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Tuesday
Sep272011

Amazon to add 2,000+ FOX Titles to Prime

Amazon.com has inked a deal with FOX which adds over 2,000 movies and TV shows to Amazon's Prime Instant Videos streaming service.

Dear (Amazon) Customer,

I have big news for Amazon Prime members - we've just signed a deal with FOX to add a broad selection of movies and TV shows to our unlimited instant streaming service later this fall.  The new additions from the FOX library include 24, Arrested Development, The X-Files, Ally McBeal, Buffy the Vampire Slayer, and - available on digital video for the first time - The Wonder Years.  We now have deals with CBS, NBCUniversal, Sony and Warner Bros, and adding FOX will bring the total to more than 11,000 movies and TV shows available for unlimited instant streaming.

Amazon recently added some additional CBS TV shows to Amazon Prime Instant Videos streaming, including a variety of Star Trek series episodes.

Amazon Prime membership costs $79 per year.  Prime members get free two-day shipping on the majority of Amazon products with no minimum purchase requirements.  The unlimited Amazon Prime Instant Videos streaming is included for no extra charge.

Saturday
Apr232011

Physical Media Still Dominates!

According to the NPD Group, more Americans use DVD and Blu-ray discs to watch movies at home than all forms of non-physical media combined.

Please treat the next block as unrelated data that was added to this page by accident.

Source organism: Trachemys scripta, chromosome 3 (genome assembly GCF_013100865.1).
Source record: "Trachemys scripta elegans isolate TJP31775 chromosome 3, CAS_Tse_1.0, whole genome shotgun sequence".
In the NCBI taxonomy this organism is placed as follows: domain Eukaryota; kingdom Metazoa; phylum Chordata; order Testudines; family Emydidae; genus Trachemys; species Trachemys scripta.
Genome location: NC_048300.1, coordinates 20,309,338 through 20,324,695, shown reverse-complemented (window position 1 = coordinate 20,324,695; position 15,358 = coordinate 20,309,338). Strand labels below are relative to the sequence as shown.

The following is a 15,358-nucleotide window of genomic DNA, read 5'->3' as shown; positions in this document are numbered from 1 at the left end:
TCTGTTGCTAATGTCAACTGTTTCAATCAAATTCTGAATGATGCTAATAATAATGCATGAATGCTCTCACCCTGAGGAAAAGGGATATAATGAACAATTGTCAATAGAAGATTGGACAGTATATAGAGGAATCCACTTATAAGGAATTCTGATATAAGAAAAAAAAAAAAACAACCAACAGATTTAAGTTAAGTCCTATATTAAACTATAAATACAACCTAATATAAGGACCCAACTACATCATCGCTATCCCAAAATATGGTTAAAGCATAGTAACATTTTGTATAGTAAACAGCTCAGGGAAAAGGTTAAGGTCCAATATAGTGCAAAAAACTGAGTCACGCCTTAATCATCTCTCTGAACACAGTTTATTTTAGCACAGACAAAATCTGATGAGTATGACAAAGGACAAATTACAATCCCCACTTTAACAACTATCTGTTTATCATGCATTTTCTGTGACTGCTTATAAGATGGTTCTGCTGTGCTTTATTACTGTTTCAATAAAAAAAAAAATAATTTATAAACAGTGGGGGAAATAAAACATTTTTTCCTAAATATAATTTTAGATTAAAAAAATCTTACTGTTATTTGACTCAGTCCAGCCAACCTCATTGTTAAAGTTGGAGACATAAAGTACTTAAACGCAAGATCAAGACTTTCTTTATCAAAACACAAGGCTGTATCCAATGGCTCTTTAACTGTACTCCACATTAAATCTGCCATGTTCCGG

More than three quarters of U.S. consumers continue to view movies on DVD and Blu-ray Disc; nearly 80 cents of every dollar spent on home video movies goes toward the purchase or rental of physical discs.

Personally, I'm glad physical media is still dominant.  It is my desire to see Blu-ray continue to grow and eventually replace DVD.  I realize that some people can't see or hear the difference in image or sound quality, but I certainly can.  I haven't purchased a DVD in over two years and I've rented as few of them as I possibly could.  With its 50 gigabytes of storage capacity (compared to DVD's 8.7 GB), Blu-ray is the only current physical media that has the encoding bandwidth necessary to deliver clean, artifact-free video on today's high-resolution television displays.

Streaming is Inferior to Blu-ray

Most movies on Blu-ray are encoded at a healthy 25-35 Mbps versus the 5-6 Mbps of DVD.  Granted, DVD is pushing a smaller image through the "pipe" so it needs less bandwidth.  But look at streaming providers.  The bandwidth they encode their HD content at is, at best, about the same as DVD.  Yet, they are pushing a much larger image through their pipe.  It's a difference that I can see, particularly during fast-motion sequences in movies and sports.  Streaming just doesn't encode at a sufficiently high bandwidth.

If you want the best possible picture and the best possible sound, Blu-ray is currently the only way to go.